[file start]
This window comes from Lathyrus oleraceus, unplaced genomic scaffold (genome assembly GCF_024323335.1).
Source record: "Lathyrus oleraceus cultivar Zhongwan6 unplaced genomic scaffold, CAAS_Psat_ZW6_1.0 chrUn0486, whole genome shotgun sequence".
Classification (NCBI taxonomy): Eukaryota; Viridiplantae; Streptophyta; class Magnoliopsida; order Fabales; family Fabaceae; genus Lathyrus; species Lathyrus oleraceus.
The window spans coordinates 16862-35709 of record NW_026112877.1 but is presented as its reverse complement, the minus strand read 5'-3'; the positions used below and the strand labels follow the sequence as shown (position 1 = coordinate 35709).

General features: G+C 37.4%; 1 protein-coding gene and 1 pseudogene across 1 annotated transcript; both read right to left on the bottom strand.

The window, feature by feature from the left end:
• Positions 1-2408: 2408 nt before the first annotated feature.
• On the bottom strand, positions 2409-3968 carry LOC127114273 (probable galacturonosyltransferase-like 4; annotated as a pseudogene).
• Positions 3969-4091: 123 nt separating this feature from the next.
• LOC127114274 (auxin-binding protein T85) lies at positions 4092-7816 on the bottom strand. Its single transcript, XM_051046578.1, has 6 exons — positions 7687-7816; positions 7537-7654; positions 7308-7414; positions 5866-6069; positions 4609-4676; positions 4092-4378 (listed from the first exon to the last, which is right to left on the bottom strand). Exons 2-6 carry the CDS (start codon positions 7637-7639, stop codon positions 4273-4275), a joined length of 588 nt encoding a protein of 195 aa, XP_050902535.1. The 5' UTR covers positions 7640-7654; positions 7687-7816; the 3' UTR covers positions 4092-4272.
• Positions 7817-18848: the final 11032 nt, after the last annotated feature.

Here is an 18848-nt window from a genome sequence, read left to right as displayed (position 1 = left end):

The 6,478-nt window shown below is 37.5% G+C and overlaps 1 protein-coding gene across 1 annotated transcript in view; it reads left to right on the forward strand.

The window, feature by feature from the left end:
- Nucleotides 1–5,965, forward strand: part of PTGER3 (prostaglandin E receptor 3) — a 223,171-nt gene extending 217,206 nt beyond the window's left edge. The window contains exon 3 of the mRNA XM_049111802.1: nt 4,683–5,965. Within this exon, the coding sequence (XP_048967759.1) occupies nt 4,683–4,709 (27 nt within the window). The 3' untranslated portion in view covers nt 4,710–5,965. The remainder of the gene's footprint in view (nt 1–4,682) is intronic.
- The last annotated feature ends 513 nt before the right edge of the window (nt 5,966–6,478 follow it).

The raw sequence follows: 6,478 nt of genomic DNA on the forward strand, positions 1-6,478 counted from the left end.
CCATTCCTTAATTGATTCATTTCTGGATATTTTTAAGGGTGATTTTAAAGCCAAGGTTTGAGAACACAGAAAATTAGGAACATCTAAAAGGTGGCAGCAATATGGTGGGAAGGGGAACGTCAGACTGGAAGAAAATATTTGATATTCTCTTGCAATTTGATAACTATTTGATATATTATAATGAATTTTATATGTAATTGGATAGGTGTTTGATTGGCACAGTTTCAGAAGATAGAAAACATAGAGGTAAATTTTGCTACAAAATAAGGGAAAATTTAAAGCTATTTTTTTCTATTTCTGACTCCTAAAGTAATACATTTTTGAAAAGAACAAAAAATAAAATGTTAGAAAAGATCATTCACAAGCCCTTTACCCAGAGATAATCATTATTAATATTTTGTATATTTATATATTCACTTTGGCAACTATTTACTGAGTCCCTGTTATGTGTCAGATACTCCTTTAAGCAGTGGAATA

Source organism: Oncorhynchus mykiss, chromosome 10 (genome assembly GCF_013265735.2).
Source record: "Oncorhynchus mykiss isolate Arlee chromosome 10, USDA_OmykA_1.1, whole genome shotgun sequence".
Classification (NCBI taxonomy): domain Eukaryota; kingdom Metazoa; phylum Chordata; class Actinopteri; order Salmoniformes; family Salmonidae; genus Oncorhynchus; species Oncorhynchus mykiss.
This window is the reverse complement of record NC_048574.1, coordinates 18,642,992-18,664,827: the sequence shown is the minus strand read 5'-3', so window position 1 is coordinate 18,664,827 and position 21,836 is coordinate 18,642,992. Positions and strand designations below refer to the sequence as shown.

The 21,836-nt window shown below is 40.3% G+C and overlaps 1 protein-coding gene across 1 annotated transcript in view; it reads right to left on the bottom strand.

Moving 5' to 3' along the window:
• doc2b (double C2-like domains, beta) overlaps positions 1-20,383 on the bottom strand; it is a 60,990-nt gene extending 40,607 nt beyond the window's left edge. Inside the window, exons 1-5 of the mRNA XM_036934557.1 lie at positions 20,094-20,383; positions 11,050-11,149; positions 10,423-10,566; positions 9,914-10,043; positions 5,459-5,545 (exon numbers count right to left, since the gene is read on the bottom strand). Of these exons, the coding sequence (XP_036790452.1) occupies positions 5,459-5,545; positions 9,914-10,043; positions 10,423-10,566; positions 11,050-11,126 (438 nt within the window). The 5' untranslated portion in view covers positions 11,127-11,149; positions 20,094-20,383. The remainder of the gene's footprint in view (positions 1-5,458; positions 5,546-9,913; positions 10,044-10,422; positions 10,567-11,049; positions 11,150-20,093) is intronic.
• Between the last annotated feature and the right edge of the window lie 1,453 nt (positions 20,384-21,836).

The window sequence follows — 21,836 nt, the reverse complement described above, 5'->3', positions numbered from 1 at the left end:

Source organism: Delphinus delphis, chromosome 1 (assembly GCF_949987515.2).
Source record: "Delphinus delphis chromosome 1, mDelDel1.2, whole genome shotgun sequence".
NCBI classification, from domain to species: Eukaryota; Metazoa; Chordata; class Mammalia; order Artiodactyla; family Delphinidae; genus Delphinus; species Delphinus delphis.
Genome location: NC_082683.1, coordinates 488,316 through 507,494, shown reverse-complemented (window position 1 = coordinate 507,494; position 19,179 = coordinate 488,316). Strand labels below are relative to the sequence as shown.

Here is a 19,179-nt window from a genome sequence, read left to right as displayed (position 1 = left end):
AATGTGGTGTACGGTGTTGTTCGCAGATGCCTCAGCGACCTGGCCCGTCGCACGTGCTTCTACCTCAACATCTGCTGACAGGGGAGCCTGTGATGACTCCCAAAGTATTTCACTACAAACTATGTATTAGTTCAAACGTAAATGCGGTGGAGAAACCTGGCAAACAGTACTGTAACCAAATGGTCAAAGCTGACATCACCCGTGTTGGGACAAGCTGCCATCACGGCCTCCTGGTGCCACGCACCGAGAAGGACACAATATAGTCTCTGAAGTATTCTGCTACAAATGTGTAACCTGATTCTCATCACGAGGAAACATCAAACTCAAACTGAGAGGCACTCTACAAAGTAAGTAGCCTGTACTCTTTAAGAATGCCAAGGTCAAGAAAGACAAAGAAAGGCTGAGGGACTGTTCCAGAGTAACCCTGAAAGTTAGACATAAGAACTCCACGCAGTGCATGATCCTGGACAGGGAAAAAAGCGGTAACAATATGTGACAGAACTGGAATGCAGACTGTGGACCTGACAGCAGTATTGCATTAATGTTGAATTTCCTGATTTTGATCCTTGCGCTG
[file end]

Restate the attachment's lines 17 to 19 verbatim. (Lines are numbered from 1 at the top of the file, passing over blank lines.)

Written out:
The raw sequence follows: 6,478 nt of genomic DNA on the forward strand, positions 1-6,478 counted from the left end.
CCATTCCTTAATTGATTCATTTCTGGATATTTTTAAGGGTGATTTTAAAGCCAAGGTTTGAGAACACAGAAAATTAGGAACATCTAAAAGGTGGCAGCAATATGGTGGGAAGGGGAACGTCAGACTGGAAGAAAATATTTGATATTCTCTTGCAATTTGATAACTATTTGATATATTATAATGAATTTTATATGTAATTGGATAGGTGTTTGATTGGCACAGTTTCAGAAGATAGAAAACATAGAGGTAAATTTTGCTACAAAATAAGGGAAAATTTAAAGCTATTTTTTTCTATTTCTGACTCCTAAAGTAATACATTTTTGAAAAGAACAAAAAATAAAATGTTAGAAAAGATCATTCACAAGCCCTTTACCCAGAGATAATCATTATTAATATTTTGTATATTTATATATTCACTTTGGCAACTATTTACTGAGTCCCTGTTATGTGTCAGATACTCCTTTAAGCAGTGGAATA

Source organism: Oncorhynchus mykiss, chromosome 10 (genome assembly GCF_013265735.2).